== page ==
When to file the motion to reopen?
Motions to reopen are frequently used when there were:
- Ineffective assistance of prior counsel;
- Arguments that an individual wasn’t deportable as charged or is eligible for relief based on:
- Newly relinquished convictions,
- Changes in personal circumstances,
- Violations during the underlying proceeding,
- Subsequently issued a case law that affects removability or eligibility for relief.
However, you cannot file a motion to reopen your case based on any of these grounds in the absence of new or changed facts.
If you have more than one ground upon which to seek reopening, your attorney will not select one basis for reopening. Preferably, your legal representative will include all basis in one motion.
Generally, the argument section of a motion to reopen should begin with the most robust ground for opening and seeking reopening supplemented with alternatives.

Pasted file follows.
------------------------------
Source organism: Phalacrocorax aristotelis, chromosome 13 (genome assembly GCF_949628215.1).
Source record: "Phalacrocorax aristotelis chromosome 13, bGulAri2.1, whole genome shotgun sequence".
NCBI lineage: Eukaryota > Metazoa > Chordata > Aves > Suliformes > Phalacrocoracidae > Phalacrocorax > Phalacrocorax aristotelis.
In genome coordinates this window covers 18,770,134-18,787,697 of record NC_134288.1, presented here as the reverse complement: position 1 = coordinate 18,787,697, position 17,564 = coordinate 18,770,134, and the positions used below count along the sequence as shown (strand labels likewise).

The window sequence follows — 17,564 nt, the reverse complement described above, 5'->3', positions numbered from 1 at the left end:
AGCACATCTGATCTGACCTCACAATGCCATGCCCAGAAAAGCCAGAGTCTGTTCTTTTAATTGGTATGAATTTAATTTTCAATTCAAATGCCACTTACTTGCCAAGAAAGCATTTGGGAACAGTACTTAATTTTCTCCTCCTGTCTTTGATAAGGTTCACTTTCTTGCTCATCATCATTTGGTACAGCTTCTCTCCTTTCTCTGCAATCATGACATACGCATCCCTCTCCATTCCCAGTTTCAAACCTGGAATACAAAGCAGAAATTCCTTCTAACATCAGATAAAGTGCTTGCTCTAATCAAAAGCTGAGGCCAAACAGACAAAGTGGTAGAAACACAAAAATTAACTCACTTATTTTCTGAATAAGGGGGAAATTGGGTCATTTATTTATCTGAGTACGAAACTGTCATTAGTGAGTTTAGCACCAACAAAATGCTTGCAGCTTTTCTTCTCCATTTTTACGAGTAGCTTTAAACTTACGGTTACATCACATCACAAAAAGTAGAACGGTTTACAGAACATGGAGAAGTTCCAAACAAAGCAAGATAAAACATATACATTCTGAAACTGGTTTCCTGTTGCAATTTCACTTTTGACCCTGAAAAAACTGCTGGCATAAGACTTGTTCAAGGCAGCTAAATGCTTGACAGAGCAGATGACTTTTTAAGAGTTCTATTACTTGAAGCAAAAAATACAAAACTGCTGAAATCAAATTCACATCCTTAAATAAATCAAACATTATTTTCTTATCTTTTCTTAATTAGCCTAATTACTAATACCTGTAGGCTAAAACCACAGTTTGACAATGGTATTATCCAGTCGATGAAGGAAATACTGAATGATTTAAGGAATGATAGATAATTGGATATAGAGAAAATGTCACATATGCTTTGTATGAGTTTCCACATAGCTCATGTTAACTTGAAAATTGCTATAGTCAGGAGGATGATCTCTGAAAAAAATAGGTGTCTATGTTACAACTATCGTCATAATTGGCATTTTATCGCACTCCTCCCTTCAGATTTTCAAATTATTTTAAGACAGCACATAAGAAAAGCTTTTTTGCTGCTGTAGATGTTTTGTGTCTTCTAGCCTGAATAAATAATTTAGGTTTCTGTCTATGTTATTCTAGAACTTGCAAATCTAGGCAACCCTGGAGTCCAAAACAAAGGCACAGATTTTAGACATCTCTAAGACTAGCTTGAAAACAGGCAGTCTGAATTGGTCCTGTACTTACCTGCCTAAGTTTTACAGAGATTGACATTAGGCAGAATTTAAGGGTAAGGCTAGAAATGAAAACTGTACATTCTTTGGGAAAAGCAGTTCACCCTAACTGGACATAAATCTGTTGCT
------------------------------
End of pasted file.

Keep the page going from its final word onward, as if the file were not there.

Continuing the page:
Where to file a motion to reopen?
Usually, motions to reopen are filed either with the immigration court or the Board of Immigration Appeals. This depends on which entity last had contact with the case.
For instance, if an Immigration Judge orders the removal, and a person didn’t appeal, the motion must be filed with the immigration court. If the individual previously appealed the Immigration Judge’s removal order to the Board of Immigration Appeals, the proposal must be filed with the BIA.
Similarly, if the individual has a petition for review pending, the motion to reopen must be filed with the Board of Immigration Appeals. But, note that the court of appeals will lose jurisdiction over the pending petition for review if the BIA grants reviewing as there will no longer be a final order for the court to consider.
Some exceptions to the general rule include motions to reopen files:
A. After the BIA already has remanded the case to the Immigration Judge;
B. When the BIA dismissed the appeal for lack of jurisdiction or because it was untimely.
Here, the proper venue for a motion to reopen is the immigration court.